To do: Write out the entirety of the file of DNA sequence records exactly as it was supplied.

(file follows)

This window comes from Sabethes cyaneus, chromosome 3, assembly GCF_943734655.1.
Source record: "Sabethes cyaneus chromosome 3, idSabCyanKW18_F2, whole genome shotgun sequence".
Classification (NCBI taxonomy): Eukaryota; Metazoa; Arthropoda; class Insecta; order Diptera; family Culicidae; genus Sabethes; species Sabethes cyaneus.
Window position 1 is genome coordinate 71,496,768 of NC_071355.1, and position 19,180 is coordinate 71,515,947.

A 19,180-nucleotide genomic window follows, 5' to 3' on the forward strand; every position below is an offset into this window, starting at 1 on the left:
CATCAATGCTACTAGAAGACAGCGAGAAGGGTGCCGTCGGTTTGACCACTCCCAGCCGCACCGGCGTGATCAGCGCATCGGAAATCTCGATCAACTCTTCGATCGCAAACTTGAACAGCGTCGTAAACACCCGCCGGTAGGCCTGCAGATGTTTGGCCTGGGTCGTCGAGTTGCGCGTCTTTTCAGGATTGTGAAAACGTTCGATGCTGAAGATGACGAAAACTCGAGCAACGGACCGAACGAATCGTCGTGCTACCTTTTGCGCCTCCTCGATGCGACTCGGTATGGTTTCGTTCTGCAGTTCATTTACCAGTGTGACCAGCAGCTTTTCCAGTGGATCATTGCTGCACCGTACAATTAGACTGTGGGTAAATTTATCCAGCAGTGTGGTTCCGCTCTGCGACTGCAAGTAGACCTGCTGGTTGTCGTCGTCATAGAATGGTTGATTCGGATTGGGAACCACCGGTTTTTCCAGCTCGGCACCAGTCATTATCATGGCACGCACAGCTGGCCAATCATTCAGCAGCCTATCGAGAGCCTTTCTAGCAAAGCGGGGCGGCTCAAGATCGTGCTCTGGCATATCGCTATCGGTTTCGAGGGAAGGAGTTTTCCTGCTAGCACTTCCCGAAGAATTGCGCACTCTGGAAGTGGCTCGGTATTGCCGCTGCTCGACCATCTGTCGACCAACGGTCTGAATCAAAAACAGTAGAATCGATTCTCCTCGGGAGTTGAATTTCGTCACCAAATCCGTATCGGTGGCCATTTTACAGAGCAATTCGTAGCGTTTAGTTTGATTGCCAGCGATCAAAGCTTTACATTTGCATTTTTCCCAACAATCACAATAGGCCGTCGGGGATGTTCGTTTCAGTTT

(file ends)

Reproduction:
This window comes from Sabethes cyaneus, chromosome 3, assembly GCF_943734655.1.
Source record: "Sabethes cyaneus chromosome 3, idSabCyanKW18_F2, whole genome shotgun sequence".
Classification (NCBI taxonomy): Eukaryota; Metazoa; Arthropoda; class Insecta; order Diptera; family Culicidae; genus Sabethes; species Sabethes cyaneus.
Window position 1 is genome coordinate 71,496,768 of NC_071355.1, and position 19,180 is coordinate 71,515,947.

A 19,180-nucleotide genomic window follows, 5' to 3' on the forward strand; every position below is an offset into this window, starting at 1 on the left:
CATCAATGCTACTAGAAGACAGCGAGAAGGGTGCCGTCGGTTTGACCACTCCCAGCCGCACCGGCGTGATCAGCGCATCGGAAATCTCGATCAACTCTTCGATCGCAAACTTGAACAGCGTCGTAAACACCCGCCGGTAGGCCTGCAGATGTTTGGCCTGGGTCGTCGAGTTGCGCGTCTTTTCAGGATTGTGAAAACGTTCGATGCTGAAGATGACGAAAACTCGAGCAACGGACCGAACGAATCGTCGTGCTACCTTTTGCGCCTCCTCGATGCGACTCGGTATGGTTTCGTTCTGCAGTTCATTTACCAGTGTGACCAGCAGCTTTTCCAGTGGATCATTGCTGCACCGTACAATTAGACTGTGGGTAAATTTATCCAGCAGTGTGGTTCCGCTCTGCGACTGCAAGTAGACCTGCTGGTTGTCGTCGTCATAGAATGGTTGATTCGGATTGGGAACCACCGGTTTTTCCAGCTCGGCACCAGTCATTATCATGGCACGCACAGCTGGCCAATCATTCAGCAGCCTATCGAGAGCCTTTCTAGCAAAGCGGGGCGGCTCAAGATCGTGCTCTGGCATATCGCTATCGGTTTCGAGGGAAGGAGTTTTCCTGCTAGCACTTCCCGAAGAATTGCGCACTCTGGAAGTGGCTCGGTATTGCCGCTGCTCGACCATCTGTCGACCAACGGTCTGAATCAAAAACAGTAGAATCGATTCTCCTCGGGAGTTGAATTTCGTCACCAAATCCGTATCGGTGGCCATTTTACAGAGCAATTCGTAGCGTTTAGTTTGATTGCCAGCGATCAAAGCTTTACATTTGCATTTTTCCCAACAATCACAATAGGCCGTCGGGGATGTTCGTTTCAGTTT